it is not only because of Christ that we come to know the Spirit more fully, but actually in Christ. Indeed, it is apparently a principle of the divine Spirit's working that he declines to disclose himself in any other way (Jn. 16:13-15). He will not be known as he is in himself apart from Christ.
Only through the revelation of the Spirit in the Messiah does the enigmatic testimony of the Old Testament come into its true light, so that the Spirit's activity is seen to have been more than merely an extension of the presence of God.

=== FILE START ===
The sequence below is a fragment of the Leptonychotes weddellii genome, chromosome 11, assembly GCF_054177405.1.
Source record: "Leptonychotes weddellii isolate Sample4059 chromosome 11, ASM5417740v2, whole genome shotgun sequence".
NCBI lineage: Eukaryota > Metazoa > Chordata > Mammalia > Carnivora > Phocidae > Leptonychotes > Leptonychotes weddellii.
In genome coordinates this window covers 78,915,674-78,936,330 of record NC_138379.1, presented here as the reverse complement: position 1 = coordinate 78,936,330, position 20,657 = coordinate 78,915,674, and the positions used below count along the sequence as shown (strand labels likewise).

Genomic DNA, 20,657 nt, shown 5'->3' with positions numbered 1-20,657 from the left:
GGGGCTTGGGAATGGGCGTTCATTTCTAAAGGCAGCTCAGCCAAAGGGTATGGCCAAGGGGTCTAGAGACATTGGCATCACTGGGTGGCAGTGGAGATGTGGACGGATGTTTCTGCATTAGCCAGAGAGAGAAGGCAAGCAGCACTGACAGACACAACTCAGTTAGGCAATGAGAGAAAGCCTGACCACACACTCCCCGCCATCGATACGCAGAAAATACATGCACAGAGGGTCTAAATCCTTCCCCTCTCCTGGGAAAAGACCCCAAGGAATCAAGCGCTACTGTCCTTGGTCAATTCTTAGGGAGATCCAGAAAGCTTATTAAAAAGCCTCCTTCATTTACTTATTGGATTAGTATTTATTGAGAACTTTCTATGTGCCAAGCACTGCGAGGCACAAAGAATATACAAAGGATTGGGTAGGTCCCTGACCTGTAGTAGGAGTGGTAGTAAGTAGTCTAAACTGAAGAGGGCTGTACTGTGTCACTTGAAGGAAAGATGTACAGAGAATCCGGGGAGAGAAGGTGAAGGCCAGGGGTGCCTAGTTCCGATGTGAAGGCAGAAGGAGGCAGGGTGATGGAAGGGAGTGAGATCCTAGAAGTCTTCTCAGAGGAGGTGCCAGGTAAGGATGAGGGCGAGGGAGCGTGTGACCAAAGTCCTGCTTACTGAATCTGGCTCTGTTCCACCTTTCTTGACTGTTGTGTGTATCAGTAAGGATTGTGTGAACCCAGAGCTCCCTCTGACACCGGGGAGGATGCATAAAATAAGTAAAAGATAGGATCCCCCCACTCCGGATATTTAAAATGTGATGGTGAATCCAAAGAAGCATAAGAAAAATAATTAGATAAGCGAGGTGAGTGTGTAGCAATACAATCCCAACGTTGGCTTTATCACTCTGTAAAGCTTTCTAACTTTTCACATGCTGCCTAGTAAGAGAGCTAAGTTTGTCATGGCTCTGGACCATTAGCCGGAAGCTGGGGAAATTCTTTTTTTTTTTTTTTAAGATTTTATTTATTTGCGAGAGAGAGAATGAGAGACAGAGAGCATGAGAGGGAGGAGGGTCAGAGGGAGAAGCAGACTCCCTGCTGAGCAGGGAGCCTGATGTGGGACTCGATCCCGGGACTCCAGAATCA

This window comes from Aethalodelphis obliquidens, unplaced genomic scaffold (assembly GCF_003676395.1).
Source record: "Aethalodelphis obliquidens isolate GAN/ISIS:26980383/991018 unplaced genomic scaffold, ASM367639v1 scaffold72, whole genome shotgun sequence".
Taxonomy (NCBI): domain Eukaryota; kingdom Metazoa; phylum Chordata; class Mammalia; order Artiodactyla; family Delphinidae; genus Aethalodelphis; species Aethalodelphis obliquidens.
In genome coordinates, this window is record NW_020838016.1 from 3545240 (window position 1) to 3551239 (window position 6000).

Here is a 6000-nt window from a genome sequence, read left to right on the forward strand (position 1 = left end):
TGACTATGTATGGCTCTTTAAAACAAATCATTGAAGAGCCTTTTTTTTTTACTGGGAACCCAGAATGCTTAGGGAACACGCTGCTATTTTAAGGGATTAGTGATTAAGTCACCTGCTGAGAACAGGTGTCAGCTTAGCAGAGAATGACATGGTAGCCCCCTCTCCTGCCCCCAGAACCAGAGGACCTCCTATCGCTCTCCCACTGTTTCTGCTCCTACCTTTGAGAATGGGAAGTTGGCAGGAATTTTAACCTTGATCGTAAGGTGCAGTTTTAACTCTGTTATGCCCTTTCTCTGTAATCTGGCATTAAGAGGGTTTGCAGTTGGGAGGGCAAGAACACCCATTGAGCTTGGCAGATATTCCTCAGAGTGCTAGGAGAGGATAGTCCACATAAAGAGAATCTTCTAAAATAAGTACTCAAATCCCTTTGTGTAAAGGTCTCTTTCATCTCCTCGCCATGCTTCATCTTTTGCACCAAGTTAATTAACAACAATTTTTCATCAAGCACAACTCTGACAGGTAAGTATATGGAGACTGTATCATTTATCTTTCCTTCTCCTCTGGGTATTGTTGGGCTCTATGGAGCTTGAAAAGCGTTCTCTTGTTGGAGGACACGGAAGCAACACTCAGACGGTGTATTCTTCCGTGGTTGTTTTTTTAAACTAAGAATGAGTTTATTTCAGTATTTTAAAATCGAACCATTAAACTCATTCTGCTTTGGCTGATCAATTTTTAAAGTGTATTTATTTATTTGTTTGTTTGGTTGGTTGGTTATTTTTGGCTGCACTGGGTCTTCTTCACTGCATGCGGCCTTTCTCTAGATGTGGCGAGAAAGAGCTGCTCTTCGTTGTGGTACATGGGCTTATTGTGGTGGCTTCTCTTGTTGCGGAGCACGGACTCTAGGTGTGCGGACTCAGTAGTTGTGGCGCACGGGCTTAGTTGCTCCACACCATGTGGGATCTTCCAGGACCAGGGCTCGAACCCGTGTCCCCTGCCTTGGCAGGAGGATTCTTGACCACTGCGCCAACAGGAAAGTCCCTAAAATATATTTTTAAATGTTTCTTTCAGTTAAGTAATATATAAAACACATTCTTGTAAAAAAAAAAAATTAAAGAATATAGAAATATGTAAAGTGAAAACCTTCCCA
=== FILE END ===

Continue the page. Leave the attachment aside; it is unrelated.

It is clear that the activity of God does not minimize the individuality of the human authors. In fact the reverse is the case, since the personalities of the human authors appear to be stamped all over the finished product.
Paul's teaching in 2 Corinthians 3 indicates that there is an epochal development from the old to the new, precisely in terms of the ministry of the Spirit.